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‘Much Like Yourself, Perhaps’
James Franco treats a Cormac McCarthy villain ambivalently, showing him as a human, not a metaphor.

Scott Haze in Child of God

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Jillian Kay Melchior

Warning: This piece contains spoiler alerts and disturbing content.

I first heard James Franco planned to make the 1973 novel Child of God into a film during the scorching summer of 2012, sitting on a porch in Iowa and listening to banjo with my soon-to-be husband and a dear guy friend, both of them Cormac McCarthy nuts. (Perfect setting, I suppose.)

“Shee-it,” said Rob, following a heavy swig of whiskey with a deep pull of his cigar. “Some stories just don’t belong on camera.” Taylor and I concurred. After all, it’s the tale of Lester Ballard, a solitary, rifle-bearing quasi-maniac — “a child of God much like yourself perhaps,” McCarthy writes — and his developing taste for serial killing and necrophilia.

McCarthy certainly never provided much rationale for the book, famously claiming that he penned it “for some damned reason or another.” Franco was clearly drawn to it because he adores McCarthy’s writing, much of which he preserves. Though the script differs from the book in at least two key respects, altering the ending and eliminating one subplot, it also lifts large chunks of language, preserving the overall feel.

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As a result, Child of God remains as nuanced as it is disturbing. From Blood Meridian’s The Judge to No Country for Old Men’s Anton Chigurh, from the brute marauders of The Road to Malkina in The Counselor, McCarthy excels at creating villains who embody profound evil — their motives are irrelevant, and their actions will never quite make sense to the other characters, or the average reader, for that matter.

Franco’s direction of Ballard is more subtle. In a brilliant performance, Scott Haze speaks his lines in a dialect of one, emphasizing the main character’s pariah status; he hunches his body and lopes through the wild landscape like a beast.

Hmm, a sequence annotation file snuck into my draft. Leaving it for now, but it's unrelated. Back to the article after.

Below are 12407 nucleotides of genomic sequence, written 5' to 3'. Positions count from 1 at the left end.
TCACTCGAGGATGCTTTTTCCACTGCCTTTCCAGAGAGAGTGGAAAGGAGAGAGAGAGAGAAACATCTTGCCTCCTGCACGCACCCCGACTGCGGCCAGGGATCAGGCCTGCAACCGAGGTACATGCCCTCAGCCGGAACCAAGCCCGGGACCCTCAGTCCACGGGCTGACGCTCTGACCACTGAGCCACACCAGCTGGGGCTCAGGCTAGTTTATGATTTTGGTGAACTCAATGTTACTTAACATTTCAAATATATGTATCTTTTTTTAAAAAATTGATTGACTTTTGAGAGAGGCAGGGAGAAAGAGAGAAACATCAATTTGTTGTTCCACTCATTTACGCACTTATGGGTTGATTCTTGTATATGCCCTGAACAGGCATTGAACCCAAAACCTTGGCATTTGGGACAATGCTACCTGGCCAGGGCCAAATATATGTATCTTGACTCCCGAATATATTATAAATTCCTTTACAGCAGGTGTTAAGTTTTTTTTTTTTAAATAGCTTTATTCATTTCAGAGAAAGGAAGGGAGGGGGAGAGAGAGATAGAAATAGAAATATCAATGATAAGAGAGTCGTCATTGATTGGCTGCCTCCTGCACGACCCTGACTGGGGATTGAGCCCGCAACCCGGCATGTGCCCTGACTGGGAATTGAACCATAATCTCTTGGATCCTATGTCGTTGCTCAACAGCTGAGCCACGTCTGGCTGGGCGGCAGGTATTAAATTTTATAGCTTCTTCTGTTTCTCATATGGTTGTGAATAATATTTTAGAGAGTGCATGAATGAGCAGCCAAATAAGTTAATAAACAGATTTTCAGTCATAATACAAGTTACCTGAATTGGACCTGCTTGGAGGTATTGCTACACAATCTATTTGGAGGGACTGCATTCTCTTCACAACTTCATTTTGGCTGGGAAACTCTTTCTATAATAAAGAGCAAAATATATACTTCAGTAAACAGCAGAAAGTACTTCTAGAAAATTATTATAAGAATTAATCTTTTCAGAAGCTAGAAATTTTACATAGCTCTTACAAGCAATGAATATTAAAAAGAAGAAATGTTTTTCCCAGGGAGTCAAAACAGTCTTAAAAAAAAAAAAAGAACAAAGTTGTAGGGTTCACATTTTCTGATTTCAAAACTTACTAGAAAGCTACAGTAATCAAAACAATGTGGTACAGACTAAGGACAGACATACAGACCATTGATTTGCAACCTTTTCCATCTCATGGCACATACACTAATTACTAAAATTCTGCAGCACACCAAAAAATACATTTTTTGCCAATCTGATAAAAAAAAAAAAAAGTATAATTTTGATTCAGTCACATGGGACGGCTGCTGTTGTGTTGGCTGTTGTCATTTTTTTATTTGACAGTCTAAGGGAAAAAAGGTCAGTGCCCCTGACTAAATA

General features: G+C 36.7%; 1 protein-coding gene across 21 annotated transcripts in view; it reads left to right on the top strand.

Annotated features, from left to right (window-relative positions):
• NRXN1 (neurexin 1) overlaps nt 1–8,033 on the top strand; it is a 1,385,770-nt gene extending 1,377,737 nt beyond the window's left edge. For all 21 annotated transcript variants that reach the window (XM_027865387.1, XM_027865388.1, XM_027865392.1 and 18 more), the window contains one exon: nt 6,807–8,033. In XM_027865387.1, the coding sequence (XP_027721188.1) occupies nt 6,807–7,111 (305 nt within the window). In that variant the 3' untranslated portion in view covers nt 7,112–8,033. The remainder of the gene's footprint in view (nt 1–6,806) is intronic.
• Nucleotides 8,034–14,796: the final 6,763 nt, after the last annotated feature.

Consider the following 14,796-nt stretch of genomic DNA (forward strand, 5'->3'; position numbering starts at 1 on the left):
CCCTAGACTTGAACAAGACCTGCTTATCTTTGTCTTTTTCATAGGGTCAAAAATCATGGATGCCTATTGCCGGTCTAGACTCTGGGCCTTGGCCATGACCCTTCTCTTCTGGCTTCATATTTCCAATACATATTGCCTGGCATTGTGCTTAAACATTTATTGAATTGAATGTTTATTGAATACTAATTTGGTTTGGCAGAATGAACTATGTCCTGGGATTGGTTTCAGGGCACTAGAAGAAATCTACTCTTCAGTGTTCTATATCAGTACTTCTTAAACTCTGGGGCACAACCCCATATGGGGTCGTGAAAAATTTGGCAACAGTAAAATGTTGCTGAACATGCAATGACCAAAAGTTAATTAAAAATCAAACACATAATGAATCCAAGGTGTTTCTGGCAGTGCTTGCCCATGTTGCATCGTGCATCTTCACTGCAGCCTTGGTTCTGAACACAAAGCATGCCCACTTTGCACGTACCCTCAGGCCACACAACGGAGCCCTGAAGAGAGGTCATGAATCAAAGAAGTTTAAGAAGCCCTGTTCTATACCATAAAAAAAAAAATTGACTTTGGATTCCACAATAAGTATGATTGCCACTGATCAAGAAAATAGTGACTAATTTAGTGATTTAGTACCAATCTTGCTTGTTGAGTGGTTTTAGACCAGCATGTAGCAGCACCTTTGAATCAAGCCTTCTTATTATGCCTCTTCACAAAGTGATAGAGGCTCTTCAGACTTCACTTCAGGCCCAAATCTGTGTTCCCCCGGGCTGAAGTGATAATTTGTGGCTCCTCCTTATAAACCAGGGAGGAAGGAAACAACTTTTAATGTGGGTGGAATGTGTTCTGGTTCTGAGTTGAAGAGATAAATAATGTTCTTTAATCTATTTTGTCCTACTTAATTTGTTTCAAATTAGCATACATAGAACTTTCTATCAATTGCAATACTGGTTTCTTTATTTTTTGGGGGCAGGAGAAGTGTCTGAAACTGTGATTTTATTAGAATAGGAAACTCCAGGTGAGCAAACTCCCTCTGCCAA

Neither Franco nor Haze shy away from the horror: As Ballard settles into serial killing, McCarthy wrote, he had “long been wearing the underclothes of his female victims but now he took to appearing in their outwear as well.” The film’s most terrifying moment portrays a grinning Ballard, “a gothic doll in illfit clothes,” clad in dresses, smeared lipstick on his face and a wig of bloody scalp atop his head, reminiscent of the tribal massacre scene in Blood Meridian — “death hilarious.”

But Haze also plays Ballard as a human, not a metaphor. He blushingly talks to his first corpse lover, petting her hair and gifting her a dress he’s carefully chosen and purchased. And when he’s unable to save her body from an accidental fire, we see him experience what looks like genuine grief and loss. Throughout a sense of humor underpins the character, albeit a very dark one.

“The more I got into [the role], the more I realized it’s not about necrophilia,” Haze said in a recent interview. “That’s a result of being extremely lonely. [Lester] just wants friends, he wants a girlfriend. He wants to be loved, he wants to connect with people. If there was Instagram back then, or Twitter, or whatever these other dating sites are, I don’t even know, he could go on there and be like, ‘I like to live in caves.’ Then this girl would be like, ‘I live in caves too!’ And then Mr. and Mrs. Lester Ballard could get together. But he didn’t have that option. In the 1950s, it was, ‘You’re not welcome in society, we don’t like you. Boom.’”

That interpretation gives Child of God a timely twist: If he’s a man who’s gone mad from rejection, a killer who acted out of loneliness and derangement, perhaps the audience can absolve him.

Then again, we didn’t absolve the UC Santa Barbara shooter, who also took to violence while unstably lamenting about “hot, beautiful blonde girls walking with absolute stupid, obnoxious looking douchebags. And I can’t help but think how wrong that is. Those beautiful girls should be walking with me.”

The debate becomes familiar: Is Ballard irredeemably evil? Or is he a victim himself, plagued by mental illness and demons beyond his control? In short, does he remain a child of God? And if not, can we wrap our minds around whose child he’s become?

— Jillian Kay Melchior is a Thomas L. Rhodes Fellow for the Franklin Center for Government and Public Integrity.



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